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Who Joins a Gang, and Why?

Sons. Daughters. Grandchildren. Foster children. Gangs know no color lines, no age, no gender, and no geographic limitations. Kids from all economic and social backgrounds have been lured into gang life, from as early as age six or seven.

Historically, gangs were a problem for major cities, but they are now seeping into every corner of America looking for new recruits and new ways to carry out their violence or traffic their drugs and weapons. Every child in every state needs support to live a Gangfree Life.

Why do young people join gangs?

The reasons why young people join gangs can vary from simple to more complex. Some reasons include:

A Sense of "Family" - Young people might feel that they don't receive enough support or attention at home. They may be trying to escape a negative home life, or may be looking for a father figure. Gangs often make promises to give unconditional support, and to become the "family" they never had.

Need for food or money -
Gangs may present themselves as a means of survival to youth who lack basic essentials such as food, clothing and shelter. More and more, gang members use their affiliation to make a profit through illegal activities, such as selling drugs and auto theft.

Desire for protection -
Communities with high gang activity often see young people join a gang just to survive. It is often easier to join the gang than to remain vulnerable and unprotected in their neighborhoods.

Peer Pressure -
Kids and teens face constant pressure to fit in, and they may not have the support they need to avoid the pressures to join a gang. Peer pressure can come in the form of intimidation, coercion, a dare, harassment, friendly persuasion, or repetitious begging.

Family history or tradition -
Families can have gang involvement spanning over multiple generations. This is one of the toughest forms of pressure to escape, as the gang lifestyle is deeply rooted in family traditions and values.

Excitement -
Some young people get a rush out of defying authority, or committing crimes. They may be attracted to the gang lifestyle, as it lives outside the law and participates in many illicit behaviors.

To Appear Cool - Gangs have mastered the art of manipulation to attract potential recruits. They wear the latest fashion trends, throw the hottest parties, and drive the coolest cars. They can appear to have the 'perfect' lifestyle to a young kid who's looking to fit in somewhere. The offer an image of "cool" that has been glorified by the media and entertainment industry.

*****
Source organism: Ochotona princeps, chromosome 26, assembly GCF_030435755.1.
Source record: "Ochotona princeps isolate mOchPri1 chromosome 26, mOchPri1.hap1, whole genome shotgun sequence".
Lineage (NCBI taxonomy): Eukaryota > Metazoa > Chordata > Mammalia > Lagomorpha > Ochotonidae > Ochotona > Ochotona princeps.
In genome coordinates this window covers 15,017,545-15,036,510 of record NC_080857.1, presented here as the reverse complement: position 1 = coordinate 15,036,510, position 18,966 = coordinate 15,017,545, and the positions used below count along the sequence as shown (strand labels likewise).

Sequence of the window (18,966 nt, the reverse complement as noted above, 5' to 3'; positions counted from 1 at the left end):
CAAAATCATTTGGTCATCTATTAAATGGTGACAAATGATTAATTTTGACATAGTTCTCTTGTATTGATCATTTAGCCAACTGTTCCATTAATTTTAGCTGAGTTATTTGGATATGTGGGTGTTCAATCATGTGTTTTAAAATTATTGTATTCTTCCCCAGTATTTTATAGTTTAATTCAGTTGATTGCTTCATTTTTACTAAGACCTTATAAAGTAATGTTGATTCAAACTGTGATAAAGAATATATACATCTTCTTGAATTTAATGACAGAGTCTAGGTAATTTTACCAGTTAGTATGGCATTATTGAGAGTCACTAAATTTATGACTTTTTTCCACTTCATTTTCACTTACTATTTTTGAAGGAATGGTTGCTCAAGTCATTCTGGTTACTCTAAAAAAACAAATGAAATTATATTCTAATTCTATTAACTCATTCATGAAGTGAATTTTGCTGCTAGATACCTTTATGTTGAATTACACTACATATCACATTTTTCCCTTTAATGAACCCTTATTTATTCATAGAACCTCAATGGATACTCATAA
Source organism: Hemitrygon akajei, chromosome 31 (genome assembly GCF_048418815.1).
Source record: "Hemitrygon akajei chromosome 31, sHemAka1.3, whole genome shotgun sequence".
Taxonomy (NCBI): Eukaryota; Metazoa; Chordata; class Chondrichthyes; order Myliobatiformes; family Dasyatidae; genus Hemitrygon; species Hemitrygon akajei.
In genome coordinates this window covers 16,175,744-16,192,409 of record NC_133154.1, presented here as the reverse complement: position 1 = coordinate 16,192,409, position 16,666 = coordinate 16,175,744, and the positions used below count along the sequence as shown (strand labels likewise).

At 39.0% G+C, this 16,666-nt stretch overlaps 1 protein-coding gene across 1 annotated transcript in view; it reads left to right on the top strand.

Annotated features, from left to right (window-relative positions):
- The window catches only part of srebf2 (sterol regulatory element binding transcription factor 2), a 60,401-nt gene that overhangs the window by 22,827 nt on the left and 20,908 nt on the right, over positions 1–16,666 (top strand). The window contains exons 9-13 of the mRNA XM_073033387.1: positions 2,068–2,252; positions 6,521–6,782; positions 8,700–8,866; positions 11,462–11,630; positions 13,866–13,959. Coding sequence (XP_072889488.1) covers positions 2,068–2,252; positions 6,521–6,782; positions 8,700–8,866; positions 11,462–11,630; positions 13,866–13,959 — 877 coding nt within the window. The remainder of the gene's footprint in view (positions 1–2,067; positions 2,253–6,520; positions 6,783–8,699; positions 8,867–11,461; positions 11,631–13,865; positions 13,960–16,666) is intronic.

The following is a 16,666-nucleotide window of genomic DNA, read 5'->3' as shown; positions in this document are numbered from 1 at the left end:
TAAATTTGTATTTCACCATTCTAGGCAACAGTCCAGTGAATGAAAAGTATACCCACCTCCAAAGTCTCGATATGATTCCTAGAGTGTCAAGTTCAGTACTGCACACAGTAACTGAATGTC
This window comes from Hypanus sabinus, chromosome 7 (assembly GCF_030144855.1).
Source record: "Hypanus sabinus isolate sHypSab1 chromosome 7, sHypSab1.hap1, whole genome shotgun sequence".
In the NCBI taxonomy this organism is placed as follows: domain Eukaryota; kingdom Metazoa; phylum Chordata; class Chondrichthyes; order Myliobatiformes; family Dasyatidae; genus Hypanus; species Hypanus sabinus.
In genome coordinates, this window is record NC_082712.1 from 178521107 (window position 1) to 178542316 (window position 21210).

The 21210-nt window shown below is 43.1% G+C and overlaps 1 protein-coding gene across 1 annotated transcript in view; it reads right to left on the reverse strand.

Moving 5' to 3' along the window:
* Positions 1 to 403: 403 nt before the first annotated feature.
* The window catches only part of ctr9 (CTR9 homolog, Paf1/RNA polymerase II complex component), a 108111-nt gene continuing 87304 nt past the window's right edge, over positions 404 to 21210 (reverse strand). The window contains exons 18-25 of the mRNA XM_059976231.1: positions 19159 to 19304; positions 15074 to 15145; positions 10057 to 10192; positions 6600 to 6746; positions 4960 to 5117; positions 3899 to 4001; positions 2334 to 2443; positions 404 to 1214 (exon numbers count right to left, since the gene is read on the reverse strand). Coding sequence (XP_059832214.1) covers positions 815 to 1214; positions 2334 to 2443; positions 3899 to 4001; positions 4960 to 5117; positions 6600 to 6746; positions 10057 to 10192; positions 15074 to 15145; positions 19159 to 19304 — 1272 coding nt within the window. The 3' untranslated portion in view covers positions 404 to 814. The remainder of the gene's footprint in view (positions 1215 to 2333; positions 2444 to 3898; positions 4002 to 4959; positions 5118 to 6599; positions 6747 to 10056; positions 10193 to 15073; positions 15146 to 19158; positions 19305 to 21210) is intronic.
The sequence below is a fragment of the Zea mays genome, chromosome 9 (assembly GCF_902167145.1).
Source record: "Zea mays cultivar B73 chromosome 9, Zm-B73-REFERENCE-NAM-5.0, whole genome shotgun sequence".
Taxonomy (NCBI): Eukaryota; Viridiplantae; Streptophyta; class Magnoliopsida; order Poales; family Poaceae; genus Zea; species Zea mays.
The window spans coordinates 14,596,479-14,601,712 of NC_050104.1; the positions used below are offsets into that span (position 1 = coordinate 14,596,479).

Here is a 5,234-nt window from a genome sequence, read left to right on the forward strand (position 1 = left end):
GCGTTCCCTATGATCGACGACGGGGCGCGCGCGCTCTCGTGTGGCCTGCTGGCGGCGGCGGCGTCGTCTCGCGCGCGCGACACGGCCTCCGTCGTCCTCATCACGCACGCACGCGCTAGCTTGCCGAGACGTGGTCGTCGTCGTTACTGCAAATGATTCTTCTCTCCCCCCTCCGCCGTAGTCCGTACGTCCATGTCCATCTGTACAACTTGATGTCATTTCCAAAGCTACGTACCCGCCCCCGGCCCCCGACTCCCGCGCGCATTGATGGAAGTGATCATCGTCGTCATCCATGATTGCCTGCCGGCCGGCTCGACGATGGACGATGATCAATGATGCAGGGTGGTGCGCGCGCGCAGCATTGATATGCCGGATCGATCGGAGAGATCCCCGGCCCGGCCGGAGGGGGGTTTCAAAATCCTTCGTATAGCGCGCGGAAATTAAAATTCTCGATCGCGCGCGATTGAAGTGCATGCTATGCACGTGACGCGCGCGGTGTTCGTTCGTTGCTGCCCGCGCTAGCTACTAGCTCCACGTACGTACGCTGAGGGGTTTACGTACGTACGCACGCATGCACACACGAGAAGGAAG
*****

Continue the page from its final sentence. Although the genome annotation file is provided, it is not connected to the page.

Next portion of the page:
Common Myths:

I live in an exclusive suburb. There’s no real gang threat here.

Wrong. In fact, 61.5% of law enforcement in suburban counties report gang problems in their areas.* Gangs are making their way into all of America’s communities, even the most exclusive, thanks to the media and the internet. By posting glorified gang videos on and persuasive profiles on popular networking web sites, gangs can appeal to kids who are bored in their upper class suburban neighborhoods.

I have a daughter, so I really have nothing to worry about. Gangs are for boys.

Girls are just as susceptible to gang recruitment as boys. Current estimates suggest that 9% - 22% of gang members are female.*Additional sutides have found that female gangs are more likely to be found in small cities and rural environments than in larger ciities.*

My son is young, I don’t need to educate him about gangs until he’s in high school.

Gang involvement can begin as early as elementary school. Children as young as 6 years old have been recruited to work for gangs. Talk to your children early and often.


*Source: National Youth Gang Center




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